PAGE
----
We had some good momentum in Europe, but COVID erased that, so we’re sort of starting from scratch again there. I’ve been working on this for six years, and it’s absolutely something we’re looking at doing in the future.
"Some of it is just intuition, but make no doubt about it, a spot on the tour is an earned position."
How do you actually decide who comes? That can’t be an easy task.
I’m not the biggest fan of invite-only contests, but we had to start somewhere. Luckily it’s not just up to me. The Natural Selection board is a group of men and women who all have independent votes. It’s myself, Mary Walsh, Pat Bridges, Liam Griffin and Matt Barr. We definitely encourage stout opinions. Myself and Liam often have different opinions on things, but it’s majority independent. We do a lot of conference calls, it’s been kinda fun. At least seven or eight different calls, and we have voting spreadsheets and also share any relevant content that comes out with each other. We take it pretty seriously. There are a lot of factors when it comes to choosing riders. The lifetime achievements of the rider, recent achievements and activities, events, videoparts and contest results. Some of it is just intuition, but make no doubt about it, a spot on the tour is an earned position. There’s a long list of people on the shortlist who didn’t make it on this year. Any riders doing the Olympics this year couldn’t come. We changed the dates of the event so that riders could also do the Olympics, but new COVID protocols from China means that riders have to arrive there a week earlier than planned, which means some of them wouldn’t be eligible to ride at Natural Selection. So that opened up some more spots.
We’re hyped to see a strong European front in the roster this year. Arthur Longo, Sebbe De Buck, Kevin Backstrom, Marion Haerty, last year’s overall winner Mikkel Bang, and we were also stoked to Cheryl Maas is on the list.
She was one of the few women who was putting together legit backcountry videoparts with not only freeriding, but straight hitting kickers and stomping tricks into pow, hitting pat-downs and natural stuff. We spoke about her last year as well, and I think her riding style and approach really complement the Jackson venue. A combination of that and her continued enthusiasm and the fact that she wants it - all of those factors come together. I think her experience can take her far.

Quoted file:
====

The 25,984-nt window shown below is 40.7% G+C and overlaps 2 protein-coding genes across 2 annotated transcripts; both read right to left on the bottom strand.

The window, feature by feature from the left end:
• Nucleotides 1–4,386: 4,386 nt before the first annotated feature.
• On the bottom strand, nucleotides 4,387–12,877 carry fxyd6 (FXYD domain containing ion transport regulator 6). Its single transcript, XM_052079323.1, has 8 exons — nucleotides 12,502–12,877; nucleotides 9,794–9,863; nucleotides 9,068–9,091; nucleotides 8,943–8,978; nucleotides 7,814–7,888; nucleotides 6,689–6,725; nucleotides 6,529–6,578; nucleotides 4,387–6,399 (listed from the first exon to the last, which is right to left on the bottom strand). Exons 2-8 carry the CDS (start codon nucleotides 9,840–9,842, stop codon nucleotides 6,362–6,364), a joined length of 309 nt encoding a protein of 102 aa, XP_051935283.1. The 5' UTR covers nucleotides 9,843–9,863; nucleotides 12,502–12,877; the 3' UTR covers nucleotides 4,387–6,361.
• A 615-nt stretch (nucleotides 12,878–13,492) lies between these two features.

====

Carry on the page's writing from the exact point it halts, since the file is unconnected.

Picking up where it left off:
"Was it the right call or not? Watching in hindsight, I still think it’s up to individual interpretation and just depends on where you focus."
Are there any changes in the judging format for this year?
There’s some evolution, like anything. We were really happy with the judging last year, and we’ll have the same team back. Having gone through three events, they’re now much more informed. It’s good to be able to re-watch last year’s runs and nit-pick decisions. There were a couple of tough ones. One of Pat Moore’s heats was one of the most contentious. Was it the right call or not? Watching in hindsight, I still think it’s up to individual interpretation and just depends on where you focus. Did someone take chances and try a bunch of things but maybe sketched out, or did someone play it super safe and get a clean run? We want the emphasis on judging to be like filming in the backcountry. If you do a little butt check or a minor crash without impacting momentum or flow, that’s kind of how it is when filming and riding in the backcountry. This isn’t park or pipe where you get deducted for touching a hand. There is an emphasis on diversity, creativity and line choice, but that’s also paired with the difficulty of tricks and the risks that riders take. Even if someone rides the same line but kick their tricks up a gear, that might be rewarded. But you saw Blake Paul ride the same line, and it ended up being his downfall. If he switched it up, maybe he could have gone to the end. Mark McMorris did the same line and raised the level of his tricks, but the people he was up against didn’t nail their diversity lines. They would have got a higher score for doing those lines, but if you don’t land them, that’s just how it is.
What else is new for this year? Anything we should know about?
We’ve got a full festival in Jackson with a lot of epic music and DJs and also a bunch of movie screenings. I’ve also been working on an NFT project, so there will be NST NFTs, like digital maps of the venues and access to a lot of extra content. It’s a way to bring community together, sort of like a cooler version of a membership club with some good entry level prices. We’re also doing a full speaker series on topics like conversation, sustainability, Indigenous First Nations and mental health to name a few. These will all be streamed and available for people to watch. The opening ceremony on the 23rd will also be pretty interesting. We do this randomiser where the riders pick their brackets, and it gets kind of heated. You pick who you go up against, and who you’ll potentially go up against in future rounds. There’s definitely some anxiety about it. I know there are a few people I definitely don’t want to go up against in the first round.
Maybe easier just to do it blind and avoid the stress instead of outguessing yourself. What’s your approach?
I just picked an open one and waited to see who wanted to go against me. In the end, Rasman took it. If you’re the first to go it’s easy, you just take a bracket and wait and see what destiny holds.
"If Shaun put his head down and got into his White Space, he could dominate. Maybe dominate is going too far, but he could definitely do well."